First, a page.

On the left, Aleks Kolarov has found a new lease of life under Pellegrini, his natural attacking tendencies indulged to their fullest extent. Only City’s four strikers and David Silva take more shots per game than the Serbian while his crossing ability has seen him used as by far the more attacking of City’s full-backs this season, creating 1.2 chances per game and racking up four assists in the process.

The central defensive partnership will presumably be Vincent Kompany and Martín Demichelis, although the latter’s horror-show against Watford could see him dropped in favour of Matija Nastasić. In either case, Emmanuel Adebayor and Roberto Soldado should fancy their chances.

What with Pellegrini’s gung-ho tactics allowing the central midfield duo more attacking freedom, City’s central defensive partnership has regularly been left exposed this season and the effect it has had on Kompany in particular has been dramatic. Spurs can definitely expect to at least have chances in this game.

The problem, of course, is that while City’s midfield duo is likely to allow Tottenham to make chances at one end, they are near certain to make up for it at the other end. Yaya Touré’s status as the best box-to-box midfielder in the league has rarely been in doubt since his arrival and, after an understandably shaky bedding-in period, Fernandinho has started to show his class in recent weeks.

On the right, Jesús Navas will look to use his famously devastating pace to get in behind Danny Rose, who will face arguably his biggest test since Theo Walcott destroyed him in the North London derby at the start of the season. Their duel will be fairly straightforward but, as previously stated, with Spurs’ left-midfielder unlikely to provide any real cover, it could decide the game.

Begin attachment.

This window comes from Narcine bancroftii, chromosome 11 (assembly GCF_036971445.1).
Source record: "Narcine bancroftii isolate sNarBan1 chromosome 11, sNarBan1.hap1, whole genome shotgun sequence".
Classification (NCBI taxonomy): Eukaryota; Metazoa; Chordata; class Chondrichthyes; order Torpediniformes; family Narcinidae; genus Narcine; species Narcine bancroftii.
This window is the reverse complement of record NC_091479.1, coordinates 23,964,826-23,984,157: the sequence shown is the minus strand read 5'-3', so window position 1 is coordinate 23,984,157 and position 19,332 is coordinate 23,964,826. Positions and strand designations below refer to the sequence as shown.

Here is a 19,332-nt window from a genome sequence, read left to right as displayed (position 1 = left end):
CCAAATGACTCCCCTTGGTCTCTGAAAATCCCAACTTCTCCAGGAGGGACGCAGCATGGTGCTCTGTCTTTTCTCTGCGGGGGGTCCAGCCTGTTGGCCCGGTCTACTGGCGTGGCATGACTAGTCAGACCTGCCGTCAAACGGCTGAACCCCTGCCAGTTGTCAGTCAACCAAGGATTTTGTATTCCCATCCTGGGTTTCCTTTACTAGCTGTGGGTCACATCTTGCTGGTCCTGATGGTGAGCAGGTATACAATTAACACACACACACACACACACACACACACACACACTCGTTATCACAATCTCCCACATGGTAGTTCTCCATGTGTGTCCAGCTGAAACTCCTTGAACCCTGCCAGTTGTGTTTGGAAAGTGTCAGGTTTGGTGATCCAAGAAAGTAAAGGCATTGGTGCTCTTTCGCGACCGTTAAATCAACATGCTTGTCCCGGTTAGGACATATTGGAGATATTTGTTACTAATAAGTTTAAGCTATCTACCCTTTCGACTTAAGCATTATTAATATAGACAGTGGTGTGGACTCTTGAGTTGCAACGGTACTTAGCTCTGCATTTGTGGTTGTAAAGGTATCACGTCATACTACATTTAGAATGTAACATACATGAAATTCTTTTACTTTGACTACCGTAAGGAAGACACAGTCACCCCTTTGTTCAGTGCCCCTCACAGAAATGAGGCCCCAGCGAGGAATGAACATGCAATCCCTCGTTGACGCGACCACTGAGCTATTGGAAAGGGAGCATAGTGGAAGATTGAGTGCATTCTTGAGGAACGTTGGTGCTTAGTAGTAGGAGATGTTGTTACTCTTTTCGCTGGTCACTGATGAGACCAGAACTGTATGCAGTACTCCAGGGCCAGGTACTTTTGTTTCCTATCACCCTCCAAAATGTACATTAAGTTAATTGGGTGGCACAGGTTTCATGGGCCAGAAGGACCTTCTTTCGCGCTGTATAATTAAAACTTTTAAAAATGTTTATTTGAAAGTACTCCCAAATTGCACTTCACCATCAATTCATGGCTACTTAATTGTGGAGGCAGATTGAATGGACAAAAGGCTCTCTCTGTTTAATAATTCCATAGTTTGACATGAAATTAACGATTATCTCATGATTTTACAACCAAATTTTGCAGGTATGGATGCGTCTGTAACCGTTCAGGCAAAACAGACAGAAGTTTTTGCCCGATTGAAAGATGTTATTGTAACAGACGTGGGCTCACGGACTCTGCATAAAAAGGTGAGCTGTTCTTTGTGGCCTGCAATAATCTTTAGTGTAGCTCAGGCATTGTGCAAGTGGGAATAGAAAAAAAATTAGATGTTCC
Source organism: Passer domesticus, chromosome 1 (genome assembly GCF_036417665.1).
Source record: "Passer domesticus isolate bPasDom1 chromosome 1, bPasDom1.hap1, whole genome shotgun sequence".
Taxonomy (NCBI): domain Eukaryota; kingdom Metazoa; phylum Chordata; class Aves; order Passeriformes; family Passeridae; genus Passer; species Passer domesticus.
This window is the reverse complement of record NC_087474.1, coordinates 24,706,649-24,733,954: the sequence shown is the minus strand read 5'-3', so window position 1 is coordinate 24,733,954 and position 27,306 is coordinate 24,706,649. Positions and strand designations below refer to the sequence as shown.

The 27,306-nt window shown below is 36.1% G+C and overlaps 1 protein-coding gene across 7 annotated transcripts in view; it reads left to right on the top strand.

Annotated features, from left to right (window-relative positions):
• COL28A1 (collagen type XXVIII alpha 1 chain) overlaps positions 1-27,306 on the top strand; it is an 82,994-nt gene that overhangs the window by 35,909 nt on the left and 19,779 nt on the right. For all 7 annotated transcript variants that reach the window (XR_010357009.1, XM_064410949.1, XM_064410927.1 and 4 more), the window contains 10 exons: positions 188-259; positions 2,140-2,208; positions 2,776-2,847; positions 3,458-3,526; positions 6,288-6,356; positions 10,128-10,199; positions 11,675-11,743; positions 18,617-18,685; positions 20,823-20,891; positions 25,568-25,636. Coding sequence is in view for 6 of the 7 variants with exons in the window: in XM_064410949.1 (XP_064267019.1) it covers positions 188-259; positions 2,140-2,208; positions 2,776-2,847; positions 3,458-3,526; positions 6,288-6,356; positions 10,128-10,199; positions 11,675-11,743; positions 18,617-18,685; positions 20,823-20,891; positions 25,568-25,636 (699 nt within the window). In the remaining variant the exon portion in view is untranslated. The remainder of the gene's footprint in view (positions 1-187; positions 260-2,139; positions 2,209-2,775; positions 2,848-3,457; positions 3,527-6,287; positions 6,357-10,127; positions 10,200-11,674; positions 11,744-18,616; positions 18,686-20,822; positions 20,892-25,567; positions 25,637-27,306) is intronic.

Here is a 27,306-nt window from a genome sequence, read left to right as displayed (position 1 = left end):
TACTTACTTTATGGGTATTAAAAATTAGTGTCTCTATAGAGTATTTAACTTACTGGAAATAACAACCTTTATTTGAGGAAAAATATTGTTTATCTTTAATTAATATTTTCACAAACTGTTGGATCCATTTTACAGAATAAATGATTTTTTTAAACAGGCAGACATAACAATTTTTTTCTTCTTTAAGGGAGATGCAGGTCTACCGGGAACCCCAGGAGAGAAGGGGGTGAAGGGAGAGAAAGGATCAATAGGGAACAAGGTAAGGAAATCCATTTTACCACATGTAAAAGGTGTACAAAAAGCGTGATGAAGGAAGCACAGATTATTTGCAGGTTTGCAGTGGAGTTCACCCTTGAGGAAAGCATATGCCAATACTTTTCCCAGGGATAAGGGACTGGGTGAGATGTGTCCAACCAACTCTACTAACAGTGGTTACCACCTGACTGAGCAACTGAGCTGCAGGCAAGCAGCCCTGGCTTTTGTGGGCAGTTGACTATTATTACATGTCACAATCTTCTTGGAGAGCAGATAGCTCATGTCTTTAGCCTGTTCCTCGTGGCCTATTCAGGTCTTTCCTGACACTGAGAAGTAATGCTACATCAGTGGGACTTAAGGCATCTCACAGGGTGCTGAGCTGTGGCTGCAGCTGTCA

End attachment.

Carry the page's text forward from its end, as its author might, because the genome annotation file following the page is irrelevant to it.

On the other flank, David Silva will resume his playmaking duties and use his intuitive understanding of space and unparalleled vision to create chances for the strikeforce. The diminutive Spaniard is back to his best after a quiet 2012-13 campaign and while it is fantastic for the neutral to see a player of his class at the peak of his powers, it will not be much fun for those in attendance at White Hart Lane if he continues his recent form.

Speaking of form, only Luis Suárez can hold a candle to Sergio Agüero this season. The Argentine, who will return to the starting line-up at the Lane, has 25 goals in 24 appearances and looks absolutely deadly whenever the ball arrives at his feet. Perhaps worryingly, Tim Sherwood probably will not preoccupy himself with trying to stop the Argentine or his partner, Álvaro Negredo, preferring to try and score one more than them.

In that sense, there is not a great deal to preview tactically: both managers seem to prefer to do the majority of their work on the training pitch, motivate their players on match day and trust in them to interpret relatively simple systems correctly and get the job done. It will be an entertaining affair, without any shadow of a doubt, but whether or not Sherwood’s men will be set up to stop City firing home another three or four goals remains to be seen.